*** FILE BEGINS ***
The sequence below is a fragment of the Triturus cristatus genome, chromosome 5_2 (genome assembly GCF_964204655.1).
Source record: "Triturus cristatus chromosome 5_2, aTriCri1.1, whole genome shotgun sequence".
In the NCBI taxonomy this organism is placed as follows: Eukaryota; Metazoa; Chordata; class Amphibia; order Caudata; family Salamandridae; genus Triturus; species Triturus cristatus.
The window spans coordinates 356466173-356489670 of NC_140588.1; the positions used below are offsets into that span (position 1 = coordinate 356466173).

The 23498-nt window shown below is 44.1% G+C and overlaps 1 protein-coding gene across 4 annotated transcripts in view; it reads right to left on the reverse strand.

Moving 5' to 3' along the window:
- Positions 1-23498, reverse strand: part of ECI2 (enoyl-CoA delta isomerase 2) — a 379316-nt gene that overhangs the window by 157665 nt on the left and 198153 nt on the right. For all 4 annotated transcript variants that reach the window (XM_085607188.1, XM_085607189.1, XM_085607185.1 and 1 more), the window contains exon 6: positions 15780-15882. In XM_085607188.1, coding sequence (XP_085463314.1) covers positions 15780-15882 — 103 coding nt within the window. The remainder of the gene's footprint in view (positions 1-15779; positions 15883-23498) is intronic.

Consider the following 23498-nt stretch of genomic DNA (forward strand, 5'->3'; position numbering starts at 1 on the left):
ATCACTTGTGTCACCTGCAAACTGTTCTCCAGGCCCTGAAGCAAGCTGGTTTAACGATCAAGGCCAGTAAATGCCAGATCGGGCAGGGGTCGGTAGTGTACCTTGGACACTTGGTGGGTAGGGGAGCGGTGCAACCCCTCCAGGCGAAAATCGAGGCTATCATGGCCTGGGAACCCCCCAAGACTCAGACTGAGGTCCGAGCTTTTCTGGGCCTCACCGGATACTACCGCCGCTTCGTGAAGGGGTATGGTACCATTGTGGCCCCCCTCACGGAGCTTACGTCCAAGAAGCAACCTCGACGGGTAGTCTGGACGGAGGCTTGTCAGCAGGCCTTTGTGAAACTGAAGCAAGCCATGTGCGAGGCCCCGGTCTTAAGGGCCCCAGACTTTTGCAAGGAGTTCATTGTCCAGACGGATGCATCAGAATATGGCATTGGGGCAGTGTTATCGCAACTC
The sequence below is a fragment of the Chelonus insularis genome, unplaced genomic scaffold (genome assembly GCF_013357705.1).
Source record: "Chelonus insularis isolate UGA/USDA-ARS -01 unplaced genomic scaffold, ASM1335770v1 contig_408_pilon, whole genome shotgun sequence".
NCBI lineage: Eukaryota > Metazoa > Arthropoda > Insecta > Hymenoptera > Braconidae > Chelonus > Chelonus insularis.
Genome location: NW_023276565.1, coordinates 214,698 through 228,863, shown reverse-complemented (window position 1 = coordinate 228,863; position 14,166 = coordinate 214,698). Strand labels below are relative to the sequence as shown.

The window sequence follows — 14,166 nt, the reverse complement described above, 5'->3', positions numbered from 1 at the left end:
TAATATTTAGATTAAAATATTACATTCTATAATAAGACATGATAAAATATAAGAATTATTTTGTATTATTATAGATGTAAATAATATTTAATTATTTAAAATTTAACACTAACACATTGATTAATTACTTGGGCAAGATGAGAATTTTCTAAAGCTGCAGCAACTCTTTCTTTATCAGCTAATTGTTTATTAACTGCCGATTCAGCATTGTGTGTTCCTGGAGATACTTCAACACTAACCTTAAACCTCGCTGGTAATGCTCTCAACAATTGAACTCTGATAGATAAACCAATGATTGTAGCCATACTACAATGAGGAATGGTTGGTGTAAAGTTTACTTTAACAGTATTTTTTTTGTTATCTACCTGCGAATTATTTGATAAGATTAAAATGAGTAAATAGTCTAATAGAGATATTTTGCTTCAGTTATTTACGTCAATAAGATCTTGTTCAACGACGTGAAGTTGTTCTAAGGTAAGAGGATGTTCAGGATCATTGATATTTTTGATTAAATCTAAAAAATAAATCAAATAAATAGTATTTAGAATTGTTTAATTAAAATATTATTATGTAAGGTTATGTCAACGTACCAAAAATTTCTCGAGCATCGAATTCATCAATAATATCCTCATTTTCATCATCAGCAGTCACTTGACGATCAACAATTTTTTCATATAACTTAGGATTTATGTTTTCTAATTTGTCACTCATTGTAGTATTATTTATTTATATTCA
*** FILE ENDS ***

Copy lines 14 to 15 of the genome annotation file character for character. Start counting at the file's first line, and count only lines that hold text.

The window sequence follows — 14,166 nt, the reverse complement described above, 5'->3', positions numbered from 1 at the left end:
TAATATTTAGATTAAAATATTACATTCTATAATAAGACATGATAAAATATAAGAATTATTTTGTATTATTATAGATGTAAATAATATTTAATTATTTAAAATTTAACACTAACACATTGATTAATTACTTGGGCAAGATGAGAATTTTCTAAAGCTGCAGCAACTCTTTCTTTATCAGCTAATTGTTTATTAACTGCCGATTCAGCATTGTGTGTTCCTGGAGATACTTCAACACTAACCTTAAACCTCGCTGGTAATGCTCTCAACAATTGAACTCTGATAGATAAACCAATGATTGTAGCCATACTACAATGAGGAATGGTTGGTGTAAAGTTTACTTTAACAGTATTTTTTTTGTTATCTACCTGCGAATTATTTGATAAGATTAAAATGAGTAAATAGTCTAATAGAGATATTTTGCTTCAGTTATTTACGTCAATAAGATCTTGTTCAACGACGTGAAGTTGTTCTAAGGTAAGAGGATGTTCAGGATCATTGATATTTTTGATTAAATCTAAAAAATAAATCAAATAAATAGTATTTAGAATTGTTTAATTAAAATATTATTATGTAAGGTTATGTCAACGTACCAAAAATTTCTCGAGCATCGAATTCATCAATAATATCCTCATTTTCATCATCAGCAGTCACTTGACGATCAACAATTTTTTCATATAACTTAGGATTTATGTTTTCTAATTTGTCACTCATTGTAGTATTATTTATTTATATTCA